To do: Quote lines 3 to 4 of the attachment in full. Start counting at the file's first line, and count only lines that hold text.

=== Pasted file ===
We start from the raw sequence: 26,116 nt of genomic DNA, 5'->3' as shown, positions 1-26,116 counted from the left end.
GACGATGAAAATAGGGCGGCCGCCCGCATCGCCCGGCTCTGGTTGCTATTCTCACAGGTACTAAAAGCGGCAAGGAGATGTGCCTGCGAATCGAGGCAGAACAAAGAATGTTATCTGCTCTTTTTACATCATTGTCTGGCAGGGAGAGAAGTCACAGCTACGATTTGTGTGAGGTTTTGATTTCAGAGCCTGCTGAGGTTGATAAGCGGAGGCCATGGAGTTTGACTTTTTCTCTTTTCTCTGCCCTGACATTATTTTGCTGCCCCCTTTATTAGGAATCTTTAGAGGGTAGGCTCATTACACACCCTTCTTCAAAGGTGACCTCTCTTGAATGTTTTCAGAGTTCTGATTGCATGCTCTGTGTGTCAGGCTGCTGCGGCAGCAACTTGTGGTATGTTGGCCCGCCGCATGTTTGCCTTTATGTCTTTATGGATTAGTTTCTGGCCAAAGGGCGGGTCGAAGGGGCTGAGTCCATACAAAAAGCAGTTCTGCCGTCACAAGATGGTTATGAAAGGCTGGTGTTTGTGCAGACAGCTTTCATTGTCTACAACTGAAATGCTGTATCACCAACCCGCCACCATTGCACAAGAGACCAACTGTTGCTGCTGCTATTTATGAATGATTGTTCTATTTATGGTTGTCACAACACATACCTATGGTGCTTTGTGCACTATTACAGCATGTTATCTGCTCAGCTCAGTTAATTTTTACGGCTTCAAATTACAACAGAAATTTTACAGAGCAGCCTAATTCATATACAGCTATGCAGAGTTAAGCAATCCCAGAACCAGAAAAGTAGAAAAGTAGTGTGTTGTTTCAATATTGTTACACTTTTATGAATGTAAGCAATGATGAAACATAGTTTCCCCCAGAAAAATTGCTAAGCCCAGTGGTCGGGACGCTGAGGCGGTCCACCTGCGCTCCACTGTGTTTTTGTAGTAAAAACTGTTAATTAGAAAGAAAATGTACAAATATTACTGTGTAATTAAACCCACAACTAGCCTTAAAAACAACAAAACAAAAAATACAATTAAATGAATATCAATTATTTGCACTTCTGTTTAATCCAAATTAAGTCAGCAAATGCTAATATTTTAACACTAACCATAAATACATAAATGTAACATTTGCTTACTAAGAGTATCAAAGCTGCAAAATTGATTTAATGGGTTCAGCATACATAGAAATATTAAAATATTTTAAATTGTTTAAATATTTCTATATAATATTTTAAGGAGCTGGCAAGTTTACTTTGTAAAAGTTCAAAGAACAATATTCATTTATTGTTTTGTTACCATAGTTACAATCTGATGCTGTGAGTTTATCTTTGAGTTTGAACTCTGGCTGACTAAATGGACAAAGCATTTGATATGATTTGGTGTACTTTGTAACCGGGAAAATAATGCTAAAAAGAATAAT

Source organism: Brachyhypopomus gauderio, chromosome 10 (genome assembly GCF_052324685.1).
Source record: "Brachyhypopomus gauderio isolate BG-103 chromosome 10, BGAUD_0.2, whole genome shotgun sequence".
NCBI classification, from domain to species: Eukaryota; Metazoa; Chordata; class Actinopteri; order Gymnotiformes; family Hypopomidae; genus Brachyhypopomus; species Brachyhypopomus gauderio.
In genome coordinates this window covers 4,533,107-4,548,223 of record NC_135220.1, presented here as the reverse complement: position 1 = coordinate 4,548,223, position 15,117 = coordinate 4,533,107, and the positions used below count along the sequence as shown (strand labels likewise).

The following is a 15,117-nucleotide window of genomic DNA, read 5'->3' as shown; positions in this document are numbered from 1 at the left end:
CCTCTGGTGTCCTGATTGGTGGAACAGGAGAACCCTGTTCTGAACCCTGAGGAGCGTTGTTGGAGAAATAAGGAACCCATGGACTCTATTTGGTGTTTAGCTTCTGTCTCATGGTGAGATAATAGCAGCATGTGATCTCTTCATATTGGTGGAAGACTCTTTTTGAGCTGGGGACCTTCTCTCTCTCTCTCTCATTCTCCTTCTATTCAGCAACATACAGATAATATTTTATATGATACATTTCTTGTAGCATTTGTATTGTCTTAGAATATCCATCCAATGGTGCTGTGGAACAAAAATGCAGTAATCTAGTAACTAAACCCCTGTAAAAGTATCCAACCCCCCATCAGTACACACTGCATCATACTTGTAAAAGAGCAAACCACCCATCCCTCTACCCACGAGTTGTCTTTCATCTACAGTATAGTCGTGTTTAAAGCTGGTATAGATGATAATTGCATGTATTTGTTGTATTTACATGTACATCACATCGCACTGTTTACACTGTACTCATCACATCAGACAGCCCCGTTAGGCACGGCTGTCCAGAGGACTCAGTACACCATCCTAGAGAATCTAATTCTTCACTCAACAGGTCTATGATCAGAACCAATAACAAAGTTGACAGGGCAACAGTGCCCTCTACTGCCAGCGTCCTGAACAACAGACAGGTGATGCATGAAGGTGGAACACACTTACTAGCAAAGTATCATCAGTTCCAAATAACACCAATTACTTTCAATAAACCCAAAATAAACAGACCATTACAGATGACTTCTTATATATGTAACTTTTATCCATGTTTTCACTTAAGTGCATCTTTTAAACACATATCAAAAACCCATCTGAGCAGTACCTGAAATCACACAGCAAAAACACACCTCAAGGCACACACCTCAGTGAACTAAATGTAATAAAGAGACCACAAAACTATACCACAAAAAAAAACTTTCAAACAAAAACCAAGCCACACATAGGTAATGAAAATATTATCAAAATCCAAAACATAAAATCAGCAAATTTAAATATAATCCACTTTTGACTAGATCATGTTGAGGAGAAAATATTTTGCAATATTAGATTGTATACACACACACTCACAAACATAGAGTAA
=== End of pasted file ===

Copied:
Source organism: Brachyhypopomus gauderio, chromosome 10 (genome assembly GCF_052324685.1).
Source record: "Brachyhypopomus gauderio isolate BG-103 chromosome 10, BGAUD_0.2, whole genome shotgun sequence".